January 09, 2019
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New AGA OIC Guidelines Promote ‘High-quality, High-value’ Care

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Seth Crockett, MD
Seth D. Crockett

The American Gastroenterological Association released a clinical guideline on the management of opioid-induced constipation, informed by the most recent medical research and expert opinion.

“This guideline primarily makes recommendations regarding medical therapies for patients with confirmed [opioid-induced constipation], after other causes have been excluded,” Seth D. Crockett, MD, MPH, associate professor of gastroenterology at University of North Carolina, and guideline co-author, told Healio Gastroenterology and Liver Disease.

Opioid-induced constipation (OIC) is estimated to affect approximately 40% to 80% of patients taking opioids for chronic pain, according to the guidelines.

As a result, the authors of the guideline suggest that one of the most important first steps in managing patients with OIC is ensuring that the indication for opioid therapy is appropriate, that patients are participating in a pain management program, and that they are taking the minimum necessary opioid dose.

The authors also suggested that physicians take a careful history of patients to evaluate if they have OIC. For instance, the guideline authors suggest physicians evaluate a patient’s defecation and dietary pattern, as well as stool consistency, symptoms of dyssynergic defecation or alarming symptoms.

Additionally, the authors recommend that physicians explore and exclude other possible causes of constipation such as pelvic outlet dysfunction, mechanical obstruction and metabolic abnormalities.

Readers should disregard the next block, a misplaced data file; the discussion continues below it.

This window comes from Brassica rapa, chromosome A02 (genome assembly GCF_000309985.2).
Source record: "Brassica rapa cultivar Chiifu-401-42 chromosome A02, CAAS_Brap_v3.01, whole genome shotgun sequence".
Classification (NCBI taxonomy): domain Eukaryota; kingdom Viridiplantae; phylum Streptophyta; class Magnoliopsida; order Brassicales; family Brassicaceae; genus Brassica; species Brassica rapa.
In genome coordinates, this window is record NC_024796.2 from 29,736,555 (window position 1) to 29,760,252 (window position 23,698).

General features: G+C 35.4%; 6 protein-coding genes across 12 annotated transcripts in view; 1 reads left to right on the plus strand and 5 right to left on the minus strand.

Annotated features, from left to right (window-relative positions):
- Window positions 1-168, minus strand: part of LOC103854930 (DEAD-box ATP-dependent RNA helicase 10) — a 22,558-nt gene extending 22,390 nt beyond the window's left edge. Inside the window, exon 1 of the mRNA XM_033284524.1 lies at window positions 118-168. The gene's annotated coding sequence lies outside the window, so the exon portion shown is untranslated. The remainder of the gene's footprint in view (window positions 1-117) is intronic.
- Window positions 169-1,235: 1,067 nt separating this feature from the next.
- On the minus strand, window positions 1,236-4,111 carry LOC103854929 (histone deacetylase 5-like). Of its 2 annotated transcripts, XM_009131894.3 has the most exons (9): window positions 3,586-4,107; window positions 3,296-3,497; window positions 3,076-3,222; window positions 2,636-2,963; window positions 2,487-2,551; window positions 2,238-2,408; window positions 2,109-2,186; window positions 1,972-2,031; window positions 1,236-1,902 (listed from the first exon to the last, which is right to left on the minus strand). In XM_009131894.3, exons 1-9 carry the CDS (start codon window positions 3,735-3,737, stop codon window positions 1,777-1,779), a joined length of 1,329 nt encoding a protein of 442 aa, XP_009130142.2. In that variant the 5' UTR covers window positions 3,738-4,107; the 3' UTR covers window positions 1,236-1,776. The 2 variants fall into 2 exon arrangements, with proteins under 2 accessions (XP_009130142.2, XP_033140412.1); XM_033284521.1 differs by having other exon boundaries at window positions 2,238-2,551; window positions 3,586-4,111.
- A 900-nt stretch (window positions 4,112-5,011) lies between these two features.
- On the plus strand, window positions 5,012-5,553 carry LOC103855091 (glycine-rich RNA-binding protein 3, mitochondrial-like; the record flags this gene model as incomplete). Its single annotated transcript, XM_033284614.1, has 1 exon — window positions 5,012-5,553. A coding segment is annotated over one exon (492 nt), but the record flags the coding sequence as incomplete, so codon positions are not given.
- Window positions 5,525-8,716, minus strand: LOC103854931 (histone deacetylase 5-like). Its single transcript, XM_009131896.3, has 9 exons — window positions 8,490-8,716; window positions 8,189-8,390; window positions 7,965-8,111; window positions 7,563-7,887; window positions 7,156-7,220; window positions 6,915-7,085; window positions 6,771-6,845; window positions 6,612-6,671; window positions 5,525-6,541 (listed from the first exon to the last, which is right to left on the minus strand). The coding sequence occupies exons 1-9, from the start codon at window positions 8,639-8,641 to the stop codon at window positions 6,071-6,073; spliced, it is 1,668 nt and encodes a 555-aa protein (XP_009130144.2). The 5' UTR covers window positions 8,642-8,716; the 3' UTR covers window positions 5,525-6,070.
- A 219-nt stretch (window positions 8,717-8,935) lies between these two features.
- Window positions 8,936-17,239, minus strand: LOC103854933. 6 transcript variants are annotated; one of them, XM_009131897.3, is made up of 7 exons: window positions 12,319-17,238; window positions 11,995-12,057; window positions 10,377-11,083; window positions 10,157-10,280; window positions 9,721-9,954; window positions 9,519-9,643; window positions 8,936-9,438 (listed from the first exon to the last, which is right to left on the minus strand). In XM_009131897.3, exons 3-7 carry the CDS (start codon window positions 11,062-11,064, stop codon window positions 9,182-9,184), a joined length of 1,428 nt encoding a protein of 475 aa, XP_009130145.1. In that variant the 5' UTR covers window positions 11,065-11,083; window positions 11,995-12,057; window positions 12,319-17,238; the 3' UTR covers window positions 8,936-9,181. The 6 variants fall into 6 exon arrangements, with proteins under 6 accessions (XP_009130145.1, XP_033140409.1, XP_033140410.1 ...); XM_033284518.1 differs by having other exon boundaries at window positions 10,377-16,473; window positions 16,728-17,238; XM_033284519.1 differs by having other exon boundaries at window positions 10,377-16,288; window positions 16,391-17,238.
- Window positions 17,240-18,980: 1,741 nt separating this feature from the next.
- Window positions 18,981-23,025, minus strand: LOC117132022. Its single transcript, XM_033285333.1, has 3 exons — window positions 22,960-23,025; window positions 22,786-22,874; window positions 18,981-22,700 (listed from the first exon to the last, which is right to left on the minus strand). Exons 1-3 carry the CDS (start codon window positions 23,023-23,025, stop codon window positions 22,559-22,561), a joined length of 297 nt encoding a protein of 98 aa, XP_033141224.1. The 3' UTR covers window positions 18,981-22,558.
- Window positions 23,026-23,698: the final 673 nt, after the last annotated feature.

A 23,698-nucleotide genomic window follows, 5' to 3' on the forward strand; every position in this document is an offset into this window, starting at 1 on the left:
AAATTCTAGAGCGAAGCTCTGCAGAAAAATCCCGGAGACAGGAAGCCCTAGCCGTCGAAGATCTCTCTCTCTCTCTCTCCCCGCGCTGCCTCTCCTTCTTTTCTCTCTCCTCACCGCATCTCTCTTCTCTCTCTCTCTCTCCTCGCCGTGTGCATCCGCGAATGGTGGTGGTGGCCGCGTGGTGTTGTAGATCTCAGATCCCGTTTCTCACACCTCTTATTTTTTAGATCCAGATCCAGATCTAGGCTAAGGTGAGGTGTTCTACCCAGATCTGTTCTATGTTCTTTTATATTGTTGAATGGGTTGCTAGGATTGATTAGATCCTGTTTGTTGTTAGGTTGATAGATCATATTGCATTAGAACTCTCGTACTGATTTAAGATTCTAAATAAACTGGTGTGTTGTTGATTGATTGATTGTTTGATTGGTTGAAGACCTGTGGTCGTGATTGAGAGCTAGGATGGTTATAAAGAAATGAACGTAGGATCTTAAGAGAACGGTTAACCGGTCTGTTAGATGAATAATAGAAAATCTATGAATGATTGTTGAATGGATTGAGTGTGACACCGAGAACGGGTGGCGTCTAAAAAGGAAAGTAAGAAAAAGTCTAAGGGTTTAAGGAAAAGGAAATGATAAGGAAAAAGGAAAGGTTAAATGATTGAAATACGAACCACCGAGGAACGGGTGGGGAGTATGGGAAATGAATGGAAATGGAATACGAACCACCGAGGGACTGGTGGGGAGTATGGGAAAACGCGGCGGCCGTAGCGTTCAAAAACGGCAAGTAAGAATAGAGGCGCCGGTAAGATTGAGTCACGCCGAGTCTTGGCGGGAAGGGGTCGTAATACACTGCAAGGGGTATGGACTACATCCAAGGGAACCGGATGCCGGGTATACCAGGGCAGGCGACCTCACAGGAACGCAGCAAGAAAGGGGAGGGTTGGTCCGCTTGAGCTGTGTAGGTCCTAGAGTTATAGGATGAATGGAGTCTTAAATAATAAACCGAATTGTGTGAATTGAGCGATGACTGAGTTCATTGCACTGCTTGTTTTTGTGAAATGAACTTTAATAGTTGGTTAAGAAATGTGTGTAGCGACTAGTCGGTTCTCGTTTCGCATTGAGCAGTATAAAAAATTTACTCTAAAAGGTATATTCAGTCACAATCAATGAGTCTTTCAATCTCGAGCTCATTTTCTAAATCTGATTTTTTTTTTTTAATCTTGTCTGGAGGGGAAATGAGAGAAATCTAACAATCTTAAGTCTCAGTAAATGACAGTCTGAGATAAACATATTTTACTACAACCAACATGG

Lifestyle modifications such as increasing fluid intake, regular to moderate exercise and using the bathroom as soon as possible when experiencing an urge to defecate, were listed as appropriate first steps for patients experiencing constipation.

Recommendations

If non-pharmacologic approaches fail to relieve OIC symptoms in patients, the guidelines recommend a scheduled dosing of at least two laxatives from a variety of classes including stimulants, stool softeners, lubricants and osmotics.

The guidelines then recommend the initiation of peripherally acting mu-opioid receptor antagonists (PAMORAs) if symptoms persist despite the use of laxatives.

“Laxatives are recommended as first-line therapy,” Crockett said. “For patients with OIC that is not controlled with laxatives alone, various prescription medications were evaluated. There is good evidence that the PAMORA class of medications are effective in OIC. However, evidence is limited for other classes of medications such as secretagogues or 5HT agonists.”

Naldemedine (Symproic, Shionogi) and naloxegol (Movantik, AstraZeneca) both received “strong recommendations” in the guidelines based on a review of their clinical trial data. The data supporting naldemedine was considered “high-quality evidence,” while the data recommending naloxegol was considered “moderate-quality evidence.”

Methylnaltrexone (Relistor, Salix) received a “conditional recommendation,” and lubiprostone (Amitiza, Takeda) and prucalopride (Motegrity, Shire) received “no recommendation” for use to treat OIC in the guidelines.

Additionally, the authors of the guideline recommended using the Bowel Function Index – a three-question tool – to determine which patients have inadequately responded to first-line laxative therapy and would potentially benefit from escalation therapy.

A score of 30 or more, as the authors noted, is consistent with a clinically significant diagnosis of constipation.

Laxatives best option

Although several studies, including one from Charles E. Argoff, MD, and colleagues published in Pain Medicine, have indicated that less than half of patients diagnosed with OIC reported achieving their desired treatment outcomes while receiving laxatives, Crockett said he believes they are still the best initial treatment choice.

“Not all patients with constipation will have an adequate response to laxatives, but there is good rationale to use these agents first-line given relative safety, efficacy and low cost,” he said. “Osmotic laxatives in particular, like polyethylene glycol, are very safe and quite effective as long as patients are adequately dosed and have sufficient fluid intake.” – by Ryan McDonald

Reference:

Argoff CE, et al. Pain Med. 2015;doi:10.1111/pme.12937.

Disclosure: Crockett reports no relevant financial disclosures.